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Necromancer is the second published novel in the Childe Cycle, following Dorsai!, but is actually the first volume in internal chronology among the published works. This novel was intended as a bridge between the projected (but never published) historic volumes in the Cycle and the near future novels of the Dorsai series.
In this novel, Paul Formain is a mining engineer who has an accident that tears off his left arm. Although he has regeneration treatments, the arm does not grow back. He is told that the problem is purely psychological, so he consults a therapist, but only learns something that he already knows: he is unusually resistant to hypnosis.
Taking another approach to the problem, Paul tries the Chantry Guild, an organization created by Walter Blunt after being the only survivor of a hunting party caught by a freak early-winter blizzard. While the others died of exposure, Walter walked out to shelter wearing only the lightest of hunting clothes and arrived warm and rested. Chantry Guild literature claimed successful regrowth of missing limbs even in the treatment of resistant individuals. Paul meets with Jason Warren, the Guild Secretary, and is provisionally accepted in the Guild. He finds the training to be weird, but effective, and becomes a Necromancer.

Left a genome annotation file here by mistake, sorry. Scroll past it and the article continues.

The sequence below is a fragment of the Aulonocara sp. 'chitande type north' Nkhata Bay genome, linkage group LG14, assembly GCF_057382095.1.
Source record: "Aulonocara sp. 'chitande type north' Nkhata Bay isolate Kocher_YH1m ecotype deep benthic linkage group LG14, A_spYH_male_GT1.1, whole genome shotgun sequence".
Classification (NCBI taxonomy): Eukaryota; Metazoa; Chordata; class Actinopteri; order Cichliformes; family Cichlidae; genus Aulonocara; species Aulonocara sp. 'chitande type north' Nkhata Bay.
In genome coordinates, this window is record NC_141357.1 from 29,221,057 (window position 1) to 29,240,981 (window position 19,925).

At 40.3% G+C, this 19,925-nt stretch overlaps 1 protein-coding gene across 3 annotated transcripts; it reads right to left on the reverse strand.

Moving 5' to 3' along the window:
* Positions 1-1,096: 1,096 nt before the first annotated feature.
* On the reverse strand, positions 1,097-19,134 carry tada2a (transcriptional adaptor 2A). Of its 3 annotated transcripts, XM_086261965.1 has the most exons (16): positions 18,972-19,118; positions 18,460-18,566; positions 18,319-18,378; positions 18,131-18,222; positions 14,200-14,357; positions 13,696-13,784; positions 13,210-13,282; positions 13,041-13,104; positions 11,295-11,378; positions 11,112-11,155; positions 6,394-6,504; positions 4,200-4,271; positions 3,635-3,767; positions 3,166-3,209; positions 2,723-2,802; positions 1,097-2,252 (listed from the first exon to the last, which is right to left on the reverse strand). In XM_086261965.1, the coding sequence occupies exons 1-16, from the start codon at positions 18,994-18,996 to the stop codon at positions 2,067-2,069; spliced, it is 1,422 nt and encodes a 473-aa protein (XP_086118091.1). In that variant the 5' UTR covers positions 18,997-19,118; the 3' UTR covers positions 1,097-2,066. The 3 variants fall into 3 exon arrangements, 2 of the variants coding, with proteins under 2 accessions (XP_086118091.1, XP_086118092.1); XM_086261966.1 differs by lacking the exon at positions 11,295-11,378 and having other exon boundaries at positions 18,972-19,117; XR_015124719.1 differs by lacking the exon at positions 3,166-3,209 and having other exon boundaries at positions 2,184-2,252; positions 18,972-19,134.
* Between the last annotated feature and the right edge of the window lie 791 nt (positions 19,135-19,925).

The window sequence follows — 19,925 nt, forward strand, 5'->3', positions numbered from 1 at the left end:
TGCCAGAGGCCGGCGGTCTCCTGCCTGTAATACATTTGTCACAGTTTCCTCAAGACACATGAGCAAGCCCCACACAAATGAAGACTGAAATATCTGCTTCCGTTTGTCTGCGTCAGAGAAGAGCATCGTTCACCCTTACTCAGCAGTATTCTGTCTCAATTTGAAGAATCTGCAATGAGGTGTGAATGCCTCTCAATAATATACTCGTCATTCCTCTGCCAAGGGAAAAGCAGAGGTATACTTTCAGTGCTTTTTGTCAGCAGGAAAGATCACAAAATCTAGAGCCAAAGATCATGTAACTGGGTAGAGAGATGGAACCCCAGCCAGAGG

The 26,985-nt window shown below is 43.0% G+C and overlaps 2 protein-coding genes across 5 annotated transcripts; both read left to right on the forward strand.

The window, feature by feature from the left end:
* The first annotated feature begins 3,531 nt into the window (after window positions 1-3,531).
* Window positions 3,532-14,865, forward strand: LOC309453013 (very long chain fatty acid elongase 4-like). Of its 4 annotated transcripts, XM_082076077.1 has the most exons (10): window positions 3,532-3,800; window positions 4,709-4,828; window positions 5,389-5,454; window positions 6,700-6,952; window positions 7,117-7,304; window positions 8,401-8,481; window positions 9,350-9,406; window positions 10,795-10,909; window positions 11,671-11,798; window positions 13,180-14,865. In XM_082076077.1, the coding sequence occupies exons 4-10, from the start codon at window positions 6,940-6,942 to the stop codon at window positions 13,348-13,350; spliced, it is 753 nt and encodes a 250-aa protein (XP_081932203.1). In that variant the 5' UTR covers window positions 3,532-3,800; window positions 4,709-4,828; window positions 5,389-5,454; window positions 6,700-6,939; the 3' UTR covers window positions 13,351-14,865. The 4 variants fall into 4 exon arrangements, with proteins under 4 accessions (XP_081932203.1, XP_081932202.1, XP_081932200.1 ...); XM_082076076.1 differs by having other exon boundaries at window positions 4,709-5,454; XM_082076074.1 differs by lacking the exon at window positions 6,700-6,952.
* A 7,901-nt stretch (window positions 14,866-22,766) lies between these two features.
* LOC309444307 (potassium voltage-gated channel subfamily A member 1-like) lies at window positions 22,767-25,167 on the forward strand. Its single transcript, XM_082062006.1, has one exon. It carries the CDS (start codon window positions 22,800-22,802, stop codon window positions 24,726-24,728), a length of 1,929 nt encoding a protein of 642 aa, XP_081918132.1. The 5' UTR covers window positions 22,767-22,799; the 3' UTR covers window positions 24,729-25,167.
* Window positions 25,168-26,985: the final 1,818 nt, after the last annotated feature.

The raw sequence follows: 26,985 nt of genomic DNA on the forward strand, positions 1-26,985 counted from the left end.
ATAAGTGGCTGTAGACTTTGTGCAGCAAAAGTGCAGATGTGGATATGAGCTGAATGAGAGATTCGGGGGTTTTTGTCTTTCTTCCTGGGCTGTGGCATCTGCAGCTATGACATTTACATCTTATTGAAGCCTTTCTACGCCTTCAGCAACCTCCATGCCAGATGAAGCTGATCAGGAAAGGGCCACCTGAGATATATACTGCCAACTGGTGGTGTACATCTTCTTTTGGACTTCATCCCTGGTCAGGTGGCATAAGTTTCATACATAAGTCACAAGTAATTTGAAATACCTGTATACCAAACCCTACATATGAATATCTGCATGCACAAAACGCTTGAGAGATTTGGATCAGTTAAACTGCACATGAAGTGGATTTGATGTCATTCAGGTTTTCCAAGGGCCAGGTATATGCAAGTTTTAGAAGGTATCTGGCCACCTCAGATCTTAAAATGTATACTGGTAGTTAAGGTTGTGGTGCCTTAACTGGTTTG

This novel shows Paul developing certain skills in the Alternate Laws, but otherwise seems to lack any forward movement. The reason for his passivity is implied by the continued concern over a sailing episode five years before. Paul had been caught in a small sailboat by a severe storm and nearly died of exposure, much as Blunt had come close to death. Paul has a continuing vision of dying in that boat.Read more ›
I have no idea what order the Childe Cycle (aka that series with Dorsai) was published in . . . I'm reading them in the order listed on the back of the Final Encyclopedia, which gives this as the first book and so off we go. It's a slim, slight book with a seemingly straightforward plot that starts to go in all kinds of weird areas very quickly, almost too quickly. Paul Formain is a guy with not so good luck who loses his arm and can't have it replaced because none of the grafts will take. But some people tell him he has some ability with the "Alternate Laws" and so the Chantry Guild, led by Walter Blunt, decide to take him in and train them. Little do they know what it leads to. And neither does the reader, apparently. Dickson is too good a writer to not make the book any less than interesting and readable but some of this stuff doesn't seem worked out too well, the Alternate Laws remain kind of a catch-all and after reading the book I still have absolutely no idea what they are supposed to do. Other than Paul, none of the character have anything other than thin personalities (the lady, Kanteele is never developed at all and her at times strange behavior never really explained) and even Paul isn't that interesting since in grand SF hero tradition he mostly reacts to stuff and overcomes obstacles mostly because hey, why not? A lot of stuff happens toward the end that basically serves as a prelude for everything that comes after, which is where this book becomes essential. While if you skipped it, the rest of the Cycle probably makes perfect sense, this lays down the foundations and while not a spectacular book on its own, when fitted in with the rest of the series, it takes on a different resonance altogether.Read more ›